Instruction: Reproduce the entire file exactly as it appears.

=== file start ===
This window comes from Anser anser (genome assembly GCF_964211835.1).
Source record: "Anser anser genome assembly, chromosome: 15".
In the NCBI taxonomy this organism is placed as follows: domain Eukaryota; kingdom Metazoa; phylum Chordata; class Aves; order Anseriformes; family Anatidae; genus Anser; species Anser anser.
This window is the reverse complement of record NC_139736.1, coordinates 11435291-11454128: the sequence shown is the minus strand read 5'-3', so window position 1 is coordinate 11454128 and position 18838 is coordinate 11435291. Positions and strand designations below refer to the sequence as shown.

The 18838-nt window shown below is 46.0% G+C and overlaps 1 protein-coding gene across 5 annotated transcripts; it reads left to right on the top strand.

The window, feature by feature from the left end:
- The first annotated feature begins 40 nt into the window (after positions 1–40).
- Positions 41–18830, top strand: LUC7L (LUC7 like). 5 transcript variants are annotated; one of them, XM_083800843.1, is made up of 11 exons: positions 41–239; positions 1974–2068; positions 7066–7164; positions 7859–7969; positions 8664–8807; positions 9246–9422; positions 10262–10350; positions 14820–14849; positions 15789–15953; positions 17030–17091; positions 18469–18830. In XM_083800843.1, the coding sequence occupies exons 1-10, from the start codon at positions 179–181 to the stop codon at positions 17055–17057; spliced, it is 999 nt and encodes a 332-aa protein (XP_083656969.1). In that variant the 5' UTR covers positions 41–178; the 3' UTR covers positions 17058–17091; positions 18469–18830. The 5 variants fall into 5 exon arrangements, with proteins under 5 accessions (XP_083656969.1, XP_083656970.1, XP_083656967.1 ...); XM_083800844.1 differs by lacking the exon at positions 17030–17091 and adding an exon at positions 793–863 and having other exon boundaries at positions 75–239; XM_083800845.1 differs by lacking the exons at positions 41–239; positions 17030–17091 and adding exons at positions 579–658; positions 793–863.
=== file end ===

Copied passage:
This window comes from Anser anser (genome assembly GCF_964211835.1).
Source record: "Anser anser genome assembly, chromosome: 15".
In the NCBI taxonomy this organism is placed as follows: domain Eukaryota; kingdom Metazoa; phylum Chordata; class Aves; order Anseriformes; family Anatidae; genus Anser; species Anser anser.
This window is the reverse complement of record NC_139736.1, coordinates 11435291-11454128: the sequence shown is the minus strand read 5'-3', so window position 1 is coordinate 11454128 and position 18838 is coordinate 11435291. Positions and strand designations below refer to the sequence as shown.

The 18838-nt window shown below is 46.0% G+C and overlaps 1 protein-coding gene across 5 annotated transcripts; it reads left to right on the top strand.

The window, feature by feature from the left end:
- The first annotated feature begins 40 nt into the window (after positions 1–40).
- Positions 41–18830, top strand: LUC7L (LUC7 like). 5 transcript variants are annotated; one of them, XM_083800843.1, is made up of 11 exons: positions 41–239; positions 1974–2068; positions 7066–7164; positions 7859–7969; positions 8664–8807; positions 9246–9422; positions 10262–10350; positions 14820–14849; positions 15789–15953; positions 17030–17091; positions 18469–18830. In XM_083800843.1, the coding sequence occupies exons 1-10, from the start codon at positions 179–181 to the stop codon at positions 17055–17057; spliced, it is 999 nt and encodes a 332-aa protein (XP_083656969.1). In that variant the 5' UTR covers positions 41–178; the 3' UTR covers positions 17058–17091; positions 18469–18830. The 5 variants fall into 5 exon arrangements, with proteins under 5 accessions (XP_083656969.1, XP_083656970.1, XP_083656967.1 ...); XM_083800844.1 differs by lacking the exon at positions 17030–17091 and adding an exon at positions 793–863 and having other exon boundaries at positions 75–239; XM_083800845.1 differs by lacking the exons at positions 41–239; positions 17030–17091 and adding exons at positions 579–658; positions 793–863.